How can you tell whether a veteran is really ready for the interview? You built a good resume. You did your networking. The right job opened up, and you were invited for an interview. You look ready. I bet you even look spiffy; veterans usually achieve spiffiness quite nicely.
So why are you sweating the interview so hard now? If you are a veteran or a military spouse, I will bet that you did not do much interview prep. As Military.com's transition master coach, I've taught thousands of veterans and military spouses the ins and outs of job hunting. The one thing we all have in common is that we do not spend much time preparing for an interview. We wing it.
And Why Not Wing the Interview?
Preparing for an interview feels like a waste of time for a lot of veterans and spouses in military transition. You already know the subject -- your career experience -- better than anyone. The answers to practice interview questions seem so obvious. Besides, you are a smart person. You can wing it, and no one will ever know.
But they do know. That is why you just Googled "last-minute interview prep." There is some part of you that suspects hiring managers can tell whether you are properly prepared. So what can you do at the last minute so you look more polished? Here are things you can do right now and one to add later.
1. Accept That the Interview Is a Competition.
Interviews are not a meet-and-greet. Interviews are meant to do a certain kind of work. They are designed to help a hiring manager decide which of four or five virtual strangers are the right choice for the job. Take it as seriously as any other competition and spend the next hour doing the work of getting ready.
2. Recognize the Interview Is Not About You.
The interview will feel personal. The recruiter or hiring manager will ask you a lot of questions about your work style, your experience, your skills. The best competitors realize that the interview is not actually about them. The interview is about the hiring manager who has a problem to be solved by hiring a new employee. In every answer you give, stand out from the competition by showing how you have solved problems in the past and how you can solve the hiring manager's problems in the future.
3. Print the Job Listing.
If there is a job listing for this job, print it out. Highlight each of the job skills requested in the job listing. Jot down your experiences with this skill in the margins. Research shows that the things we write with our hands we remember much better than the things we read or type.
4. Review Your Resume Out Loud.
Pretend that the hiring manager is going to be wicked busy and only has time to ask you one question. The question is: Can you walk me through your resume and show me exactly how you are qualified for this job? Take a deep breath and remember the skills you identified in the previous step. Then read out loud each line of your resume that matches up with the job listing.
5. Read About the One Word That Will Ruin Your Resume.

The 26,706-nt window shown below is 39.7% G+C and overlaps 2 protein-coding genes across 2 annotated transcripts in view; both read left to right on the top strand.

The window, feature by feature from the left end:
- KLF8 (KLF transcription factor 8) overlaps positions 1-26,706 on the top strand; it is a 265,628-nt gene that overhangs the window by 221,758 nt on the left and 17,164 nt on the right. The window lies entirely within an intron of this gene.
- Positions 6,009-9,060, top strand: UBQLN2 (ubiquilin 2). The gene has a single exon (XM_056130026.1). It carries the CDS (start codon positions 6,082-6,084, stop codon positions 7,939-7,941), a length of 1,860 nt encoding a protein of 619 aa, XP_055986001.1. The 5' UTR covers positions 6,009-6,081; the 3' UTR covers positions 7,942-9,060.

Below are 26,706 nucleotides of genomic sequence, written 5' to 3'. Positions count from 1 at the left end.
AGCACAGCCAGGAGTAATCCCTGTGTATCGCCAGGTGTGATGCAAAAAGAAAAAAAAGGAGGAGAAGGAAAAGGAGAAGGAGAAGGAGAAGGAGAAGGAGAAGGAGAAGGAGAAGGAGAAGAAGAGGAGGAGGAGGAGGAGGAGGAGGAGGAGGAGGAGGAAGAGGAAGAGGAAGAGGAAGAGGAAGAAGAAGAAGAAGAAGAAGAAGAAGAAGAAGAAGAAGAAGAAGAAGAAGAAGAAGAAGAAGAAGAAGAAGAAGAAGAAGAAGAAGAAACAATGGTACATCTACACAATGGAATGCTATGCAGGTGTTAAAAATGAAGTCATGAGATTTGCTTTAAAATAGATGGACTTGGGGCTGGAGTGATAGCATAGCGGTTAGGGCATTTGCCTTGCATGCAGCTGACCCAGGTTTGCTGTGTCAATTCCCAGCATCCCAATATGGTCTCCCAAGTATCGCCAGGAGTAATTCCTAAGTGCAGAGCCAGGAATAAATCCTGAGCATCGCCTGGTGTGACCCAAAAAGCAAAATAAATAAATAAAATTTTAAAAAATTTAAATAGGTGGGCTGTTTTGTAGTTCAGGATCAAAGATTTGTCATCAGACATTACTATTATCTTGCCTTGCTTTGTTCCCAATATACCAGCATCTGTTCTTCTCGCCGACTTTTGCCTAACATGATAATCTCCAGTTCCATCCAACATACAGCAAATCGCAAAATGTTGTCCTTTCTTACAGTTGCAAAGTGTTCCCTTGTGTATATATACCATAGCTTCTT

"We" is the one word that will ruin your resume. Scan my tips on how to avoid the word bomb and answer in a way that will make you eminently hireable.
6. Google Wisely.
If you have not done extensive research on the company, skip the company website. Instead, Google the name of the company, plus "news." Then Google the name of the company, plus "veteran." Those two things often will give you plenty to talk about.
7. Speed-Stalk the Interviewer.
If you know the name of the interviewer, look them up on LinkedIn and scan their background. It helps you to pronounce their name right, remember it when you need to and see whether you have anything in common.
8. Resolve Never to Be This Unprepared Again.
Sometimes an interview comes upon you suddenly in the military. You are incredibly busy at the command, and the date sneaks up on you. Or you get asked whether you can meet with another hiring manager later that day. You could also be at pasta night at your kid's school when you suddenly realize that you are being interviewed. By doing a little work now, you can make sure you are always prepared, no matter when you interview.
9. Sign Up for Our Free Master Class for Interview Skills
If you have an interview coming up -- or you hope to get an interview soon -- sign up for our free master class, "How to Nail Your Interview and Get the Job Offer." We are doing the class live on Thursday, March 24, at 4 p.m. EST. If you can't make the class, sign up now and you will get the exclusive link to the class in your email the following week. You will learn:
- The interview sin all veterans make (at first)
- The most important interview questions in the history of the world.
- Easy templates to answer interview questions in a way the hiring manager will love.
- The follow-up step that will make you unforgettable.
Jacey Eckhart is Military.com's transition master coach. She is a certified professional career coach and military sociologist who helps military members get their first civilian job by offering career-level Master Classes through our Veteran Employment Project and on her website SeniorMilitaryTransition.com. Reach her at Jacey.Eckhart@Monster.com.
Learn More About the Veteran Employment Project
To get more tips on how to make a successful military transition, sign up for one of our FREE Military Transition Master Classes today. You can view previous classes in our video library. Questions for Jacey? Visit our Facebook page.